• Streaks or blood in the stool, or black or very dark stool
  • A feeling of incomplete voiding after a bowel movement
  • Unintentional weight loss
  • Fatigue

In many cases, these symptoms will represent other conditions, from irritable bowel syndrome to hemorrhoids or anal fissures. However, the symptoms should be reported to a physician promptly so that the person can be evaluated and receive the appropriate treatment they need.

Causes of Colorectal Cancer

Several factors can increase your risk of developing colorectal cancer. For example, older people are at elevated risk relative to younger people. Many cases are diagnosed in patients who are 50 years of age or older. This is why preventive testing usually begins around age 45.

Other people are at elevated risk because of a family history of colon polyps or colorectal cancer. They may carry a genetic mutations for conditions such as Lynch syndrome, which is associated with increased risk for colorectal cancer and other forms of cancer.

Lifestyle factors such as smoking, not obtaining enough exercise, obesity, and excessive alcohol consumption increase risk for colorectal cancer. Inflammatory bowel diseases such as Crohn’s disease can also increase risk.

Screening for Prevention, as Well as for Diagnosis

There are many ways physicians can screen for colon cancer. The most common method is colonoscopy. A colonoscopy is a procedure that employs a thin scope with a camera to visualize the inside of the colon.

The camera allows a physician to gain a clear view of the colon and its tissues. During the exam, the scope is inserted into the rectum and carefully guided to the colon. The physician then inspects the colon for polyps and any signs of cancer.

The procedure can be completed in less than one hour, and patients are given anesthesia or sedation to prevent pain and promote relaxation.

Beyond serving as a screening test, colonoscopy also constitutes preventive care, because physicians often will remove any potentially problematic polyps during the procedure, assuring that those growths cannot become cancerous in later months or years.

Beyond having colonoscopies or other colorectal cancer screenings, people can reduce their risk for the disease by not smoking, reducing their alcohol intake, exercising regularly, and eating a nutritious, healthy, and balanced diet that avoids processed meats and limits or eliminates red meat.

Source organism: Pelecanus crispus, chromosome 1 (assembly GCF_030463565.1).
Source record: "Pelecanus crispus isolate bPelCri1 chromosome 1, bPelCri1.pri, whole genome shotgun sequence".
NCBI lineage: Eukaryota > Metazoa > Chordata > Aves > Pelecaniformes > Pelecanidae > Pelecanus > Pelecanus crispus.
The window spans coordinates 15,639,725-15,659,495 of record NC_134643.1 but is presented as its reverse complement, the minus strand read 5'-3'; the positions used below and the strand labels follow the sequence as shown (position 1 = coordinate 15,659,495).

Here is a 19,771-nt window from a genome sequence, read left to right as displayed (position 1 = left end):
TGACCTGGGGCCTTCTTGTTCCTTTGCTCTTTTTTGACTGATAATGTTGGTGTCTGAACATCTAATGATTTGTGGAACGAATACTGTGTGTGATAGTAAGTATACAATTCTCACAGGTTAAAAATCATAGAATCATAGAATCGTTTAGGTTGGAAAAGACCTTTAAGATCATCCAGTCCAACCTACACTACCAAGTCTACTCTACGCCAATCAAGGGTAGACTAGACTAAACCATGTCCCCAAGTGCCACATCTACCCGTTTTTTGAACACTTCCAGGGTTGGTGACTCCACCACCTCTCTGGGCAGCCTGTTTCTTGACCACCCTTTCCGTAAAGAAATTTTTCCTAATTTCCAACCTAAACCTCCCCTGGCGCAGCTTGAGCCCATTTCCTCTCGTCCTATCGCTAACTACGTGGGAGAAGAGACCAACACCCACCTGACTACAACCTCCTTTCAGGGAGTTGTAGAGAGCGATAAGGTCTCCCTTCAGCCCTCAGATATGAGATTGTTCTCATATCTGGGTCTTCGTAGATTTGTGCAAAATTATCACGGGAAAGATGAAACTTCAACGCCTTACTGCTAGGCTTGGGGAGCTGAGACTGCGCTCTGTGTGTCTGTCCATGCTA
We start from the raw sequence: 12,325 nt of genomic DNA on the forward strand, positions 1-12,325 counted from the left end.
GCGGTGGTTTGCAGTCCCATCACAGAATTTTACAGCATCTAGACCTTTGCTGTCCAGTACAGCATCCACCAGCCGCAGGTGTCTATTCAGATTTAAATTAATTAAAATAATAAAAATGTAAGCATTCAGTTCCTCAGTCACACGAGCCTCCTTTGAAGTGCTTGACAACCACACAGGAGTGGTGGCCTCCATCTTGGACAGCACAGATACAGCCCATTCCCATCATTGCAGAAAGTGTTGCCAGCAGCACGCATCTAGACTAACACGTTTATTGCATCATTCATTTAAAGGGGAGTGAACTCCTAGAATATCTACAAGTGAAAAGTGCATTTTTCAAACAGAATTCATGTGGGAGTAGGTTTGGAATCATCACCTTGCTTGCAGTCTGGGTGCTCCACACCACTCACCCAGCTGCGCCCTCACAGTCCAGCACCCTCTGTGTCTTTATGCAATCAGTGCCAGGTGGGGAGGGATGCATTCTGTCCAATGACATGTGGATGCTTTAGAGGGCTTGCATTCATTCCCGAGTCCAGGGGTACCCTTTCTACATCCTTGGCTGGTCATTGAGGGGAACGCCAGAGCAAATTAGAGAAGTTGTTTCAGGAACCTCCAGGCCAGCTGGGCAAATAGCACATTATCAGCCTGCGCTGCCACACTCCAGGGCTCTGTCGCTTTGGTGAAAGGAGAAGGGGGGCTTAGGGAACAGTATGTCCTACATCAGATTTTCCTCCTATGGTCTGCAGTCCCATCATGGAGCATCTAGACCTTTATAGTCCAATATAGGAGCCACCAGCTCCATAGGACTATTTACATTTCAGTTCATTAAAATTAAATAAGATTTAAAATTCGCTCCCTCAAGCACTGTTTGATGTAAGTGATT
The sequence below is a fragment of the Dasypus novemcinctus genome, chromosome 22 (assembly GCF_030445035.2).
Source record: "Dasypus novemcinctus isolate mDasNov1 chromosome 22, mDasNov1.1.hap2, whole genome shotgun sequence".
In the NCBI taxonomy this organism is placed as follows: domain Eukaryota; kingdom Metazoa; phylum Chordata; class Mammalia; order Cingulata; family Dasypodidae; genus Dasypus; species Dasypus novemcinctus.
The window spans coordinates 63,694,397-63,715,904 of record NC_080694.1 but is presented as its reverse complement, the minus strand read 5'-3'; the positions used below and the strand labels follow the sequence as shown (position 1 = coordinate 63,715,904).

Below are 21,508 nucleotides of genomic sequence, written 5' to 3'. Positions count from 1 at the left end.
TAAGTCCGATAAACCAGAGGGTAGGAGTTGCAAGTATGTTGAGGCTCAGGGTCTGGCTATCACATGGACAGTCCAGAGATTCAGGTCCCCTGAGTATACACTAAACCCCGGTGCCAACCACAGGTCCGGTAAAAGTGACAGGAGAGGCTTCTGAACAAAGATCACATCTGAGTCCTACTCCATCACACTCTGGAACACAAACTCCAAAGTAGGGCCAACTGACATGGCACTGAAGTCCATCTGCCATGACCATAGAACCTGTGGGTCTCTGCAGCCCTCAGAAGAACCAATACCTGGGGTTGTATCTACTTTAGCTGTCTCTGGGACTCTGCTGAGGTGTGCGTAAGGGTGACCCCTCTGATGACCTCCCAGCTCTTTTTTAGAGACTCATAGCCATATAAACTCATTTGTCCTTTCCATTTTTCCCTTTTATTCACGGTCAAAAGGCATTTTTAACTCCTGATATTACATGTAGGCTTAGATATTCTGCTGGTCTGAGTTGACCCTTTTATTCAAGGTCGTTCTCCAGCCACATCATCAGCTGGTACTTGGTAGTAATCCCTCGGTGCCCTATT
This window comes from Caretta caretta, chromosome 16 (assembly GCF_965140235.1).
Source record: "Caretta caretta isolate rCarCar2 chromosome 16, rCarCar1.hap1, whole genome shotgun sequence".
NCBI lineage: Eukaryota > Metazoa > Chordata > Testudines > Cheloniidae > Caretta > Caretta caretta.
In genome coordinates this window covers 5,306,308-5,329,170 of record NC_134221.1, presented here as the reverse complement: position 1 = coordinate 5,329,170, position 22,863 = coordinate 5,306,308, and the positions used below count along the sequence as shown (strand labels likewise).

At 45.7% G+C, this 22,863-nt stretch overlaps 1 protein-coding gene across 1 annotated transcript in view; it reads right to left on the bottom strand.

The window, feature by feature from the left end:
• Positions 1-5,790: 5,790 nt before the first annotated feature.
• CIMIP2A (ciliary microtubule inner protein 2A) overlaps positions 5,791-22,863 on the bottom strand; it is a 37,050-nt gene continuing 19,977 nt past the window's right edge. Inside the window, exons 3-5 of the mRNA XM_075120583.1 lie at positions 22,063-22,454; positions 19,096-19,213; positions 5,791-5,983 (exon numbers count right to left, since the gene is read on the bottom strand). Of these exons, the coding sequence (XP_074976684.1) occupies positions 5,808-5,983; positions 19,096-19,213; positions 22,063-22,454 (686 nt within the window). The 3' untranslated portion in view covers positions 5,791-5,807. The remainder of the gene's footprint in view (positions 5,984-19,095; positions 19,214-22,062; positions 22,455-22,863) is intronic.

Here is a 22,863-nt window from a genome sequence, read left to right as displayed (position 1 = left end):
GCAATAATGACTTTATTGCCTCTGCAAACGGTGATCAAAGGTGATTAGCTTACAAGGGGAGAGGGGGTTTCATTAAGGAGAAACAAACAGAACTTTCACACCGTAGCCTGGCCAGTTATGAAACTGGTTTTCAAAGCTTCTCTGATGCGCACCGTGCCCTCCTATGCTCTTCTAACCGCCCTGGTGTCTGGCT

Colon Cancer Treatment

There are many options for treating colon cancer. However, the most common is with surgery. During an operation, surgeons remove the tumor and often sample nearby lymph nodes to evaluate whether the cancer may have spread.

In some cases, particularly when cancer is found in its early stages and is contained at its point of origin, surgery may be the only treatment needed. Often, however, surgery is combined with other types of treatment, including:

  • Chemotherapy
  • Radiation therapy
  • Immunotherapy
  • Targeted therapy

To determine the best course of action for a specific patient, physicians consider the cancer’s location, extent, and molecular composition, as well as the patient’s overall health.

Visit Regional Cancer Care Associates for Colorectal Cancer Treatment

The expert medical oncologists and hematologists of RCCA provide state-of-the-art treatments and compassionate, comprehensive care for colorectal cancer, other solid tumors, cancers of the blood and blood-forming tissues, and benign hematologic conditions.

With 20 locations across New Jersey, Connecticut, Maryland, and the Washington, D.C., area, RCCA offers convenient care close to home. To learn more about colorectal cancer and its treatment, contact us today or request an appointment.